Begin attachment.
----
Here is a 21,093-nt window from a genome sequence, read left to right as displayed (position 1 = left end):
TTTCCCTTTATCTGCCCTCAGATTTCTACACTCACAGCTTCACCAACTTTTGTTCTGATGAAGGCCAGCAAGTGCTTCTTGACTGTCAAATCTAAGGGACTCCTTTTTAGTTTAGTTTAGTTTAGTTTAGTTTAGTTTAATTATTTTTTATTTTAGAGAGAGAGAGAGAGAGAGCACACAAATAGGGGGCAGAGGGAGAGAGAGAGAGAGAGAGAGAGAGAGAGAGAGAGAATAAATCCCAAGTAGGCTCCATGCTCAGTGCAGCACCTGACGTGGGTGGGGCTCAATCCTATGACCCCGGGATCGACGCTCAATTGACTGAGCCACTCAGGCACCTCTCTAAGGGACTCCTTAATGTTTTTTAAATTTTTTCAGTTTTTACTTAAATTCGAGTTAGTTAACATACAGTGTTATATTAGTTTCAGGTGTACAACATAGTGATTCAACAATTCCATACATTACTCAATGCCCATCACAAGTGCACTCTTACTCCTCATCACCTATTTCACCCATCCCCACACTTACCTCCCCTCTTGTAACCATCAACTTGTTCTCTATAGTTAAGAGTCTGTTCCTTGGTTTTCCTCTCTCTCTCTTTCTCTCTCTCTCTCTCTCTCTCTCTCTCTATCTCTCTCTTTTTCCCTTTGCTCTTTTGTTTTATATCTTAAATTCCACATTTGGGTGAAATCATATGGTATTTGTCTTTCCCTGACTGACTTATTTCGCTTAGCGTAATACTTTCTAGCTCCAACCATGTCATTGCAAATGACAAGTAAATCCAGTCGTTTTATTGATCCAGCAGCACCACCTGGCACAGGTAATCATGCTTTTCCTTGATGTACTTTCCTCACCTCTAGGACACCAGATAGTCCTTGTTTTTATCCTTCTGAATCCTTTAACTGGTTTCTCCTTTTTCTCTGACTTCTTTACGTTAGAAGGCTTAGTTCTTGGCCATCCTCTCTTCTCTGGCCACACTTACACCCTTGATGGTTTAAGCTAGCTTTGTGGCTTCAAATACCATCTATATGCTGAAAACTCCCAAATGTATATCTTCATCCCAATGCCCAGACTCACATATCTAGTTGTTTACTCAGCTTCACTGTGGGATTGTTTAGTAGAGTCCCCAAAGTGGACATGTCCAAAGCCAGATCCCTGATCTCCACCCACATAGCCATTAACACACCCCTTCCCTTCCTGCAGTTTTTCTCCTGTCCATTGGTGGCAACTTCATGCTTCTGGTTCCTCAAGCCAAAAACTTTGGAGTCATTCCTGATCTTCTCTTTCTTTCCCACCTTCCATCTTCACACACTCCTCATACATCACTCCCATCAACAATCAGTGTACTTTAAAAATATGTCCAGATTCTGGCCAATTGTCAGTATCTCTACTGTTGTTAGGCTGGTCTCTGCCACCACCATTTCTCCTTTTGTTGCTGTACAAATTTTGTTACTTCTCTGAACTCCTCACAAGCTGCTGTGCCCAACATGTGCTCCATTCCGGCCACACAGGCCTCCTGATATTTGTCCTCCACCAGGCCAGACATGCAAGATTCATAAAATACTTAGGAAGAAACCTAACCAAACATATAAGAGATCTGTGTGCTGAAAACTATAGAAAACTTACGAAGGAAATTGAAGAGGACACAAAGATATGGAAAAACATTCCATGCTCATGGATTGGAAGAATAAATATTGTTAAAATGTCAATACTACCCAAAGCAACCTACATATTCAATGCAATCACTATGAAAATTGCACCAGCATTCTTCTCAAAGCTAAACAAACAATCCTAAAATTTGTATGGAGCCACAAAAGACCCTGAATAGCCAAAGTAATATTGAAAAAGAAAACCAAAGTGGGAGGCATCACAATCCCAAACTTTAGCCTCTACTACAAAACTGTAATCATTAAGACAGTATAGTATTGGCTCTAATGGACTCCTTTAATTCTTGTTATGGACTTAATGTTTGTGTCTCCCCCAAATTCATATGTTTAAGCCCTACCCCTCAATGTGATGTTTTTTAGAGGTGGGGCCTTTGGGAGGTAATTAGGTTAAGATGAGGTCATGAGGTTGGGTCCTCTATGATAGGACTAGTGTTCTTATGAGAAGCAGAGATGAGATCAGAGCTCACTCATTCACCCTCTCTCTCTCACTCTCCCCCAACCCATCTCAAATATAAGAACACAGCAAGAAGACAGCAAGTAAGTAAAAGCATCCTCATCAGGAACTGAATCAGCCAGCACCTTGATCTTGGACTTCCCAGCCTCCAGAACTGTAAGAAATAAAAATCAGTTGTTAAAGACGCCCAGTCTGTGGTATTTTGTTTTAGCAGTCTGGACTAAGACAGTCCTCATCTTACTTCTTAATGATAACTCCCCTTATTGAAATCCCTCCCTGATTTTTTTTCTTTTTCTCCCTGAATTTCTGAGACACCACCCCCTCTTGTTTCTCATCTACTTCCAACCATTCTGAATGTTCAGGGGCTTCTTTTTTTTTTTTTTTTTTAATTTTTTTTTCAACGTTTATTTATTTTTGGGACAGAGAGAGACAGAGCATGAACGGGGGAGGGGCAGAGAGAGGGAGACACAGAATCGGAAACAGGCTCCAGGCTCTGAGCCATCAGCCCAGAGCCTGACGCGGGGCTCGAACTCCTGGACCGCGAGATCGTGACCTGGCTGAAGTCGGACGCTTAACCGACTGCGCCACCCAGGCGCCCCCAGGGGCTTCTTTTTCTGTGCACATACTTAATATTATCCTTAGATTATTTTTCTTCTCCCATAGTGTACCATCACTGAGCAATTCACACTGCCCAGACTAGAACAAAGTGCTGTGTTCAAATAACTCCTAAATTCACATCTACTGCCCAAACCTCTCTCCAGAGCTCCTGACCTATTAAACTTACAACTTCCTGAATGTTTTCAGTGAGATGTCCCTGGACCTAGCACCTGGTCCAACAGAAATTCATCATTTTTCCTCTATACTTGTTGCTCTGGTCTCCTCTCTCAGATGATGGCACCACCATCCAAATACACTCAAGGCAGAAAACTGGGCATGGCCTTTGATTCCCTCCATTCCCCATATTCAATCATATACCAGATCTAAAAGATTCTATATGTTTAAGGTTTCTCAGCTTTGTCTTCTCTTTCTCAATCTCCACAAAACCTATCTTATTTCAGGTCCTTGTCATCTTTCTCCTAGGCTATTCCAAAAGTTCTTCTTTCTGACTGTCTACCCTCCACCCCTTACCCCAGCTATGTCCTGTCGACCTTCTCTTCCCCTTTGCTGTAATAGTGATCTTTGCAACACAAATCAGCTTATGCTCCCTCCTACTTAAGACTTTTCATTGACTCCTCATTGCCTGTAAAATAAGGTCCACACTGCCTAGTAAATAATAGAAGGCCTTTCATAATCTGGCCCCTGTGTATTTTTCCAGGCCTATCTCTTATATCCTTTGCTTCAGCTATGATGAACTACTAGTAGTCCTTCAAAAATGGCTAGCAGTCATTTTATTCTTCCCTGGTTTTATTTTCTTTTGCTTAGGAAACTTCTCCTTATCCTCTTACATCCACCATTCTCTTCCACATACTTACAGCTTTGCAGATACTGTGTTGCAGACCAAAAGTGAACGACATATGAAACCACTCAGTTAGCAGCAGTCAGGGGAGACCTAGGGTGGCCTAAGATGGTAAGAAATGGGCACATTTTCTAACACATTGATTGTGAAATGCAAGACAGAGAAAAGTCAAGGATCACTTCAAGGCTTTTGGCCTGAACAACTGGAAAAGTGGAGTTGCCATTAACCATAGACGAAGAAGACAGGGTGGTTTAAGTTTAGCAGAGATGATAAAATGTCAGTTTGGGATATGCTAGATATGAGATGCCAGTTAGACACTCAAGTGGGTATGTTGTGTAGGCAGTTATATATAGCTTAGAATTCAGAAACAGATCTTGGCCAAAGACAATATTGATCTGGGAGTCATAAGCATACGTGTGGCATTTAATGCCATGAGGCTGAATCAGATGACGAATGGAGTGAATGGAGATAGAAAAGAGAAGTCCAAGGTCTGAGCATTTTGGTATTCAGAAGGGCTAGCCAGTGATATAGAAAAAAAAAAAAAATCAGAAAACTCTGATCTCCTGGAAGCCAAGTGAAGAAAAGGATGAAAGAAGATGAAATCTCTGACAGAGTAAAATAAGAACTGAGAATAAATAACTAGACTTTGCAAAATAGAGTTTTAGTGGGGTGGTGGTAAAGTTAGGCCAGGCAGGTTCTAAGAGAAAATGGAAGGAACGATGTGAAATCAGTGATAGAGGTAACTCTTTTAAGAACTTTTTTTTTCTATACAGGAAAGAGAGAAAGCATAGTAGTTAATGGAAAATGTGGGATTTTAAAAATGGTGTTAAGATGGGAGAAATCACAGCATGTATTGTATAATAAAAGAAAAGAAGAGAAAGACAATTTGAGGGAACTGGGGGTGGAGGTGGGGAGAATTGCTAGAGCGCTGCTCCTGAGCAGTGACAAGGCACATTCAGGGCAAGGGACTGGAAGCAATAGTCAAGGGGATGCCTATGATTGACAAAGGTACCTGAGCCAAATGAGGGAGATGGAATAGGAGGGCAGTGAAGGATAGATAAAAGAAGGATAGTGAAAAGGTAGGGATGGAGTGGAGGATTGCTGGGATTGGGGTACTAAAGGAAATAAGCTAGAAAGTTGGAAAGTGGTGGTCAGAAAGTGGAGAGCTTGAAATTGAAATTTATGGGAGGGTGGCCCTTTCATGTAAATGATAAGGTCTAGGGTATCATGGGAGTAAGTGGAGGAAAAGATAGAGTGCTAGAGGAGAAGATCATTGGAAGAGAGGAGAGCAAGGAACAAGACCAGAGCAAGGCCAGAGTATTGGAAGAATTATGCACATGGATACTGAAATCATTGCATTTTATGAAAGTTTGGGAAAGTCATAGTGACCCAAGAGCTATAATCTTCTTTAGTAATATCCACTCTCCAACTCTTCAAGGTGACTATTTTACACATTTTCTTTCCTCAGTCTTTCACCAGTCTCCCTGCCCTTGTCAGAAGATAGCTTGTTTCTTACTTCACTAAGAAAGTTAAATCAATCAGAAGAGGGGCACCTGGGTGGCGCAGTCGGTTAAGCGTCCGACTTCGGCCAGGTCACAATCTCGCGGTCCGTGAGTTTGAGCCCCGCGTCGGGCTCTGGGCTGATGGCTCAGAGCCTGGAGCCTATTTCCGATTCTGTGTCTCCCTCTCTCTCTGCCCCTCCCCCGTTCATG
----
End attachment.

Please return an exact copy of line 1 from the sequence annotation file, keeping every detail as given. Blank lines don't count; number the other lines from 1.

Here is a 21,093-nt window from a genome sequence, read left to right as displayed (position 1 = left end):